You are involved in many journalism projects – to what extent are they related to climate change?
My work is very much climate related. For the radio station we are producing a science programme called Frekvenca X. This broadcast, which happens to be very popular in Slovenia, explores many aspects of climate change. Prior to COP26, the authors of the show asked three scientists about their expectations. After the UN Climate Change Conference, these scientists then reported back to us on whether or not their expectations had been met.
We are currently developing a concept for a podcast about young self-sufficiency advocates who come together in rural areas, renovate and improve the energy-efficiency of old houses, derive their energy from renewable sources and grow their own food, e.g. by planting their own gardens or keeping bees.
Furthermore, we are currently organising the journalism festival Forward where there will definitely be a presentation on climate journalism. We are convinced that the right communication about climate change is currently topic number 1.
We are also considering a topic I find very interesting: Can there be such a thing as objective reporting on climate change? Is it possible to deliberate it critically from a journalistic standpoint? Is there are line between activism and journalism?
Is it possible for journalists to be objective when reporting on climate change?
That’s not an easy question. As a journalist you are obliged to examine every topic critically. And in the case of climate change, that’s quite difficult in some ways, isn’t it? After all, the facts are clear, and you don’t want people to deny them. I think that a climate journalist can be objective, but it is important to always place things in the right context. There’s nothing easier than taking something out of context. We can report on Poland closing down its coal plants and be happy about it. That’s great news for climate protection! But on the other hand, thousands of people will be losing their jobs in the near future. As journalists we have to take this into account in our reporting.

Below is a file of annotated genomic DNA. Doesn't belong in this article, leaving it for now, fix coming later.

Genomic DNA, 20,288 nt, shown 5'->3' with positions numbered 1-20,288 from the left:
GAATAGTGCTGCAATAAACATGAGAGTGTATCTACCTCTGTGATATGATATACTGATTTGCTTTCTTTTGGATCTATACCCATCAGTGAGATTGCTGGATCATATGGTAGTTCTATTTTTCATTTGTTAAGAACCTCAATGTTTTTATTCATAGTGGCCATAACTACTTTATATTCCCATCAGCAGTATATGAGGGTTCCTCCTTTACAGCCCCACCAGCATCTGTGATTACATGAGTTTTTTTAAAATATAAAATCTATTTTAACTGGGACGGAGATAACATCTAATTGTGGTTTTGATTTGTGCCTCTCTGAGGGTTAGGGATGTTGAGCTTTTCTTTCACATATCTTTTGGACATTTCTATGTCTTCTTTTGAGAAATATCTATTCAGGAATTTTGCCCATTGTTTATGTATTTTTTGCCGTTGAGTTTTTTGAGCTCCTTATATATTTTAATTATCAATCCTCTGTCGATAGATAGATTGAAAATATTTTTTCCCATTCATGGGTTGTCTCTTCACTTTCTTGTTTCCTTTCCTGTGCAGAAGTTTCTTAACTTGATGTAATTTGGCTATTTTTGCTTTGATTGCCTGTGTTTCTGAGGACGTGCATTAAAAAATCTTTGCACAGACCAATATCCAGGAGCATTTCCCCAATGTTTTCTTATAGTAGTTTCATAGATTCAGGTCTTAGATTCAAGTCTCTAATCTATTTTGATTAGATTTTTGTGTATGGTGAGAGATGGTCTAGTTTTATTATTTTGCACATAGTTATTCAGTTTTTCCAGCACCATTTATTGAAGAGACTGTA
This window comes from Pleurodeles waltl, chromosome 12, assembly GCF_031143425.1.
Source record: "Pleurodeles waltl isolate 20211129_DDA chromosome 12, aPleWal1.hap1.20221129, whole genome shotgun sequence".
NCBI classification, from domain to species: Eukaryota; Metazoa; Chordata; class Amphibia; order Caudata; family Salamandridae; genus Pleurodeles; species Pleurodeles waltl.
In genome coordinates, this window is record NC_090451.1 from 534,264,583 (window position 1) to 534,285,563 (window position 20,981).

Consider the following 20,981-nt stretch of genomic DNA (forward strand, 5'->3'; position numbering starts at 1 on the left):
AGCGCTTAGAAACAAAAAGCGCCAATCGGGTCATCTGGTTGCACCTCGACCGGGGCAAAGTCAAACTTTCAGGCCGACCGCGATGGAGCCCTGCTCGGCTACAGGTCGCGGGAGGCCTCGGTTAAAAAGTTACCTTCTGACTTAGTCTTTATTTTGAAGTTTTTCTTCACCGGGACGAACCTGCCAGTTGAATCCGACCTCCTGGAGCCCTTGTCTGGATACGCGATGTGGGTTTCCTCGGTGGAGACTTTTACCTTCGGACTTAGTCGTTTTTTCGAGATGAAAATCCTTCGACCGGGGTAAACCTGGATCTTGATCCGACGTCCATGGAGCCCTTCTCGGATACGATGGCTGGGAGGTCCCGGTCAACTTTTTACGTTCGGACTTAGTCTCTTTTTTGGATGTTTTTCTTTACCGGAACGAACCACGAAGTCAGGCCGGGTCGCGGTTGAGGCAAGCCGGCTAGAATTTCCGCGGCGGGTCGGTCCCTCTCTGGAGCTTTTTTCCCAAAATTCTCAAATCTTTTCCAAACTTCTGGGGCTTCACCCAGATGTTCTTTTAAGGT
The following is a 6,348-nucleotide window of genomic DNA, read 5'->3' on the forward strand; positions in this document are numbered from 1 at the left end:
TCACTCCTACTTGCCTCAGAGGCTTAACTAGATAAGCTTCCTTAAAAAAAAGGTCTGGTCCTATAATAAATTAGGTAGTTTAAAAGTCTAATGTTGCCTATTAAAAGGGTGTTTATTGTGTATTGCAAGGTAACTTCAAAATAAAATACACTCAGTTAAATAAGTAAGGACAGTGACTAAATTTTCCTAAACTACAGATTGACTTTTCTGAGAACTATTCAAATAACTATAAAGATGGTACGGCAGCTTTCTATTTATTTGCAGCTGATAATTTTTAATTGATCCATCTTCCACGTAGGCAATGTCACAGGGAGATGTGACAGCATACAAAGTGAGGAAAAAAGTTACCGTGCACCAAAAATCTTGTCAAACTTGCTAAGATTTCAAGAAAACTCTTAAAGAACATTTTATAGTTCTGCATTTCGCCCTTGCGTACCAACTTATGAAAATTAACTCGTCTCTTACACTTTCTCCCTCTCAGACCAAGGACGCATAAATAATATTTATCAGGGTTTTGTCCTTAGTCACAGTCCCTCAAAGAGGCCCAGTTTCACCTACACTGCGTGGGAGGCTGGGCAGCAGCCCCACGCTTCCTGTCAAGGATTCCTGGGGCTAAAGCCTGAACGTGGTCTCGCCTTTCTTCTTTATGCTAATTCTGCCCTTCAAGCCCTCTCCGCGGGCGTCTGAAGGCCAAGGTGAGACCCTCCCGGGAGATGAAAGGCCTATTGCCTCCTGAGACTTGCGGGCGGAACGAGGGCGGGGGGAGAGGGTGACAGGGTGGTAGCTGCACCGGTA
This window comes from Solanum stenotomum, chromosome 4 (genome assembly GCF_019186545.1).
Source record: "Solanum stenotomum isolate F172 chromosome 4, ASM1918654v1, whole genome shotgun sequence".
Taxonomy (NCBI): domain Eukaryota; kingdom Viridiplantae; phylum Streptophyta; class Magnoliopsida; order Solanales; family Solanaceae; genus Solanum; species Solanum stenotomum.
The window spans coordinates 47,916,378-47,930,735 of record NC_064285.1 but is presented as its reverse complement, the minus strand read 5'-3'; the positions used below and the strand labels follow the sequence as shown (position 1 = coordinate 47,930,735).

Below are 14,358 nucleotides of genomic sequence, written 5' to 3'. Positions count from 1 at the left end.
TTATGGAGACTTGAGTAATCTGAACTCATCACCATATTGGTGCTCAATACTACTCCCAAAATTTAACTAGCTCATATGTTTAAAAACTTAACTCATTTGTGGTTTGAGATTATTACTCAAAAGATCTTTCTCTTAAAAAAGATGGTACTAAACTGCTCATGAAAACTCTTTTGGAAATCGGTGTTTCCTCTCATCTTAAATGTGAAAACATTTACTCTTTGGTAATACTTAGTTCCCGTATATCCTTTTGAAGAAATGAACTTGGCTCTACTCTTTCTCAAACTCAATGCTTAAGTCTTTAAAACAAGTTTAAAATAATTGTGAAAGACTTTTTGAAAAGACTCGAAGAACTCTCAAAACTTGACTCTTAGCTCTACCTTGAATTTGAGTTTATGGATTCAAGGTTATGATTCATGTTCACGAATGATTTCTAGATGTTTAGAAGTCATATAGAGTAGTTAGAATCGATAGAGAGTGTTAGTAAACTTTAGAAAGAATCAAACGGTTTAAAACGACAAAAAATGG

How did you find out about the IJP?
Katja Lihtenvalner, an alumna of the IJP climate scholarship, told me about it and I’m really glad she did. Owing to the COVID-19 pandemic, I wasn’t able to do my internship abroad last year. For this reason, I’ll be starting the scholarship in March 2022. I hope to work in the Alfred Wegener Institute for some of the time and to dedicate the rest of my time to individual research. I’m interested in Germany’s pathway to decarbonisation, which is why I’d like to travel to Germany’s coal mining regions. I’m also planning to do some research into climate refugees. The next big wave of refugees will be driven by climate change and Germany will play a decisive role.
“Being part of IJP is a unique opportunity for me to forge contacts with a lot of colleagues throughout Europe and around the world and to share ideas on journalistic approaches, e.g. on climate communications. What is the best way to report on climate change? What is the best way of approaching people so they don’t think you want to convince them of something, but are actually presenting scientific facts? ”
What does being an IPJ fellow mean to you?
Being part of IJP is a unique opportunity for me to forge contacts with a lot of colleagues throughout Europe and around the world and to share ideas on journalistic approaches, e.g. on climate communications. What is the best way to report on climate change? What is the best way of approaching people so they don’t think you want to convince them of something, but are actually presenting scientific facts? Climate change, energy, energy transition, carbon neutrality and carbon emissions are complex topics, so we really need to share our ideas and experiences. And IJP is great for that.